Ruger Forum banner
1 - 15 of 15 Posts

·
Registered
Joined
·
10 Posts
Discussion Starter · #1 ·
I recently bought a Cimarron/Uberti SAA in .45 Colt, with 7 1/2-inch barrel. I had read a piece in the April 2017 Handloader by Brian Pearce discussing this very revolver and how Uberti had been working continually to make it better, including reaming the cylinder throats to .452 for improved cast bullet accuracy.
After shooting the revolver and talking with a former Cimarron gunsmith about what it would take to make the historically accurate sights useful to my eyes for hunting purposes, I decided to solve the problem by finding a New Model Blackhawk, 7 1/2-inch, which I picked up from my dealer yesterday.
I should load some of the RCBS 45-270 SAA slugs I recently cast for this revolver I told myself. And then for the heck of it I checked the fit of these slugs, sized .452. Rats. It's that same issue that has plagued Ruger sixguns, particularly in .45 Colt, for many many years. Not only are the throats on the new cylinder too small, they are also inconsistent, running somewhere between .450 and .451 depending on which one. I'm going to have to ream them, which is no big deal, but it would be nice if Ruger could run tighter QC regarding a known problem especially with their .45 Colt revolvers -- a problem Uberti has solved.
 

·
Registered
Joined
·
401 Posts
I was told they use a gang reamer and if one wears out only that one is replaced. That is why the throats are different sizes. Acceptable for jacketed bullets not so much for us lead guys.

I have many and plan to get more 357 rugers so I bought the reamer and pilot pack. Quick and easy to do.
 

·
Registered
Joined
·
809 Posts
I never bothered doing any cylinder measurements before shooting lead bullets this year.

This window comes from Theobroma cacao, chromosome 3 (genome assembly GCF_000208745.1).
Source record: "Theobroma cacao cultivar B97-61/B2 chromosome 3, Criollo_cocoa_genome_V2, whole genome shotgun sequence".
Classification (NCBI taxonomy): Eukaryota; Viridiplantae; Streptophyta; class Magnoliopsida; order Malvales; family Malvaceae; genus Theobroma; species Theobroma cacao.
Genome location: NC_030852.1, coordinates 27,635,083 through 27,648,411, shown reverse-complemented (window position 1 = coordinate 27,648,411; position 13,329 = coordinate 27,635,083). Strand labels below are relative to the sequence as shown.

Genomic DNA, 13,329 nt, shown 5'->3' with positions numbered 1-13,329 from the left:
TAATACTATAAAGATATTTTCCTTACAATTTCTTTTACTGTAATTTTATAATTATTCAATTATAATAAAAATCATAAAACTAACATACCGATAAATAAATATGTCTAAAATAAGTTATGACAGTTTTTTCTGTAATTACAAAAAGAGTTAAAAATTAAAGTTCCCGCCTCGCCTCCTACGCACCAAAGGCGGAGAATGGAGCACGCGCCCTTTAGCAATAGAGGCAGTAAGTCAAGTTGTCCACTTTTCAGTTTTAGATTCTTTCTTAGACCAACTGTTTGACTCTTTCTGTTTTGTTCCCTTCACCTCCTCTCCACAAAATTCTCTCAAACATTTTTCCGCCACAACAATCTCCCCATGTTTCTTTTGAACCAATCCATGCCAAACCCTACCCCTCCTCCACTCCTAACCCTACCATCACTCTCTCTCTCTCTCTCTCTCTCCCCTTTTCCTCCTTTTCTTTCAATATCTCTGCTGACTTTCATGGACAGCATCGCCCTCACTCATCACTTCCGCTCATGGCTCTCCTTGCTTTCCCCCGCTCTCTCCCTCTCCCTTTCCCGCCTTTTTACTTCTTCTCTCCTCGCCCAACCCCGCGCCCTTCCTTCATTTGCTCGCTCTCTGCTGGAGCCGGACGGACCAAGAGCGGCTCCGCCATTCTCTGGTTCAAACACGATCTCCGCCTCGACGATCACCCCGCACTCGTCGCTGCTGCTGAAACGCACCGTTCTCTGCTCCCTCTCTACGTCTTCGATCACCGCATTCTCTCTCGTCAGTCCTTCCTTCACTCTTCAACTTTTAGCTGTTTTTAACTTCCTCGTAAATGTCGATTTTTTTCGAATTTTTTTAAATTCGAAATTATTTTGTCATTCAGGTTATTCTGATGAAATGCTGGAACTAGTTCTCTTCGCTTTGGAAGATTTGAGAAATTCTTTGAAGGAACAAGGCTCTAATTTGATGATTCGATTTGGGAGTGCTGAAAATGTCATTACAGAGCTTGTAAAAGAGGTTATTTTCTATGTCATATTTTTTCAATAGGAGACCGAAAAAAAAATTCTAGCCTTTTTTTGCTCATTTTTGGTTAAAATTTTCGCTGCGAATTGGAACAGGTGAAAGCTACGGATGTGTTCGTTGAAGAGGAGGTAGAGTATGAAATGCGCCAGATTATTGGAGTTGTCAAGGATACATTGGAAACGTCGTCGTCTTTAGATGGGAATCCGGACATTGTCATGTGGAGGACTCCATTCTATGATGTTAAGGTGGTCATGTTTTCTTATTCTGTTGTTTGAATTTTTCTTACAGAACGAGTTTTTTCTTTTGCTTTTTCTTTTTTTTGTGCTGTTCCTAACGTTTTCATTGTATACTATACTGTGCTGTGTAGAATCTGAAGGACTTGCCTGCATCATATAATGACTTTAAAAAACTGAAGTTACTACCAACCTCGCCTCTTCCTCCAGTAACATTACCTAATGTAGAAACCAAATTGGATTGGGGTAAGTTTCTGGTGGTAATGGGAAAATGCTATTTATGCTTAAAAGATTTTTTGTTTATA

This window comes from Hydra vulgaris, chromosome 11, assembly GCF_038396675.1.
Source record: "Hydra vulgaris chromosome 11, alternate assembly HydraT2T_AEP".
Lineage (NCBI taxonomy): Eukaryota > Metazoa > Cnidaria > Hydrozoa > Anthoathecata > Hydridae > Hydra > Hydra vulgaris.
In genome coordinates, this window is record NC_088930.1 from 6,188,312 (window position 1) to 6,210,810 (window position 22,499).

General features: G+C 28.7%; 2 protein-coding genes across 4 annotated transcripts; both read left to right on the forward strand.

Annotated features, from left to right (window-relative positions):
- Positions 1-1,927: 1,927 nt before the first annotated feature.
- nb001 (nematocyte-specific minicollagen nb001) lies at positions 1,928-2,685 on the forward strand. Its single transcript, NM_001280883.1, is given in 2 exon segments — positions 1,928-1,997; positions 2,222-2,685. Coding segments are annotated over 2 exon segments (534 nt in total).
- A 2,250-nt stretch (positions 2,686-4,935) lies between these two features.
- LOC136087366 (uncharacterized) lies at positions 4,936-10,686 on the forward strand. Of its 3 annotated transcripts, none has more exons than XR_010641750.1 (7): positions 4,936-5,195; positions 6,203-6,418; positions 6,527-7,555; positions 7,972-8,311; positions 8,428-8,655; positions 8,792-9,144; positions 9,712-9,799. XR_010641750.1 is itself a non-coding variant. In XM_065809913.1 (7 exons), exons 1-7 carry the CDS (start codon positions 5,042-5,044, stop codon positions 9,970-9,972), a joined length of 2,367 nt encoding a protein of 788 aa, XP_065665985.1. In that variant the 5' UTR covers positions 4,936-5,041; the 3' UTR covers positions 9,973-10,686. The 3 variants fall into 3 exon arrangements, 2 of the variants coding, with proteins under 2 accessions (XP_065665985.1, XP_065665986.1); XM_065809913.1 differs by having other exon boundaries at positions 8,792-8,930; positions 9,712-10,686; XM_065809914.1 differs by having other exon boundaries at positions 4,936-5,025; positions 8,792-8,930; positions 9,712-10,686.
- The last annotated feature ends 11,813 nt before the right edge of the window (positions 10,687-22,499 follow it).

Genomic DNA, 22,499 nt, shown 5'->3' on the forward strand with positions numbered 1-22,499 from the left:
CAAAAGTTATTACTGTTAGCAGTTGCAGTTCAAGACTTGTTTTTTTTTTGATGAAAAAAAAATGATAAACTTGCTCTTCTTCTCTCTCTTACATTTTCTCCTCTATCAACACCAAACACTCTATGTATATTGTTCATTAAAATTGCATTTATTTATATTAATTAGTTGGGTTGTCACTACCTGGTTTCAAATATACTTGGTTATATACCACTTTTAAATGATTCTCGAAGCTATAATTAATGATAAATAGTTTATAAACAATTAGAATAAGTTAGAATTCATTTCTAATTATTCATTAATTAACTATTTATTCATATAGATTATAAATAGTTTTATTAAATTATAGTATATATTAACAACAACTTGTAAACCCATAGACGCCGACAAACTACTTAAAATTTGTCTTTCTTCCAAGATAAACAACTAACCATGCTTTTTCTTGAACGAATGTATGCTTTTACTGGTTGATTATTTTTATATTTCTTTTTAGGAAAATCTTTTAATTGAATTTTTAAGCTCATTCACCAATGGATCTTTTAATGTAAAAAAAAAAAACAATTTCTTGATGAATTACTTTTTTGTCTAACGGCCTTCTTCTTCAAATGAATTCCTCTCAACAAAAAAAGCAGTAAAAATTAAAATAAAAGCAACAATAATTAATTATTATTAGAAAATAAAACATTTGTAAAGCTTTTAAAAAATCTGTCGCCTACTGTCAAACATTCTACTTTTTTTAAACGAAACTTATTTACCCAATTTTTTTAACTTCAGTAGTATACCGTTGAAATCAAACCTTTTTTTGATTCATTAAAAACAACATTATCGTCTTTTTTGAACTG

My Vaquero .357 Magnum has 5 chambers that pin gauged at.358 " and 1 at .357 ".
My Single Six 32 H&R Magnum has all 6 chambers pin gauged at .313 ".
My Uberti Dalton 45 Colt has all 6 that pin gauged at .452 ".

I still use only copper jackets in my Vaquero and finally got it to hit at point of aim with a 180 GR bullet.
I use primarily 98 GR to 100 GR lead bullets sized to .313 " in my Single Six and now keep 3 " groups at 7 and 10 yards.
I am currently testing 255 GR SWC and LRNHP bullets sized to .452 " in my Uberti and am getting happier every time I shoot it.

So long story short I do agree that uniform chambers and properly sized lead bullets make range day much funner than not.
 

·
Registered
Joined
·
10 Posts
Discussion Starter · #6 ·
Bob, I don't know it by experience with this particular revolver, but virtually every expert I have either read or communicated with has said that tight and inconsistent cylinder throats are simply no bueno for cast bullet shooters. Could be OK with jacketed but all I have at hand for .45 Colt are cast bullets. I am going to slug the bore this morning to see if I can detect any tight spots. Ruger also has a reputation for tightening its revolver barrels enough that it creates a tight spot right where the threads meet the frame. This situation has led to another widely recommended practice -- either fire-lapping the bore or reaming an 11-degree forcing cone.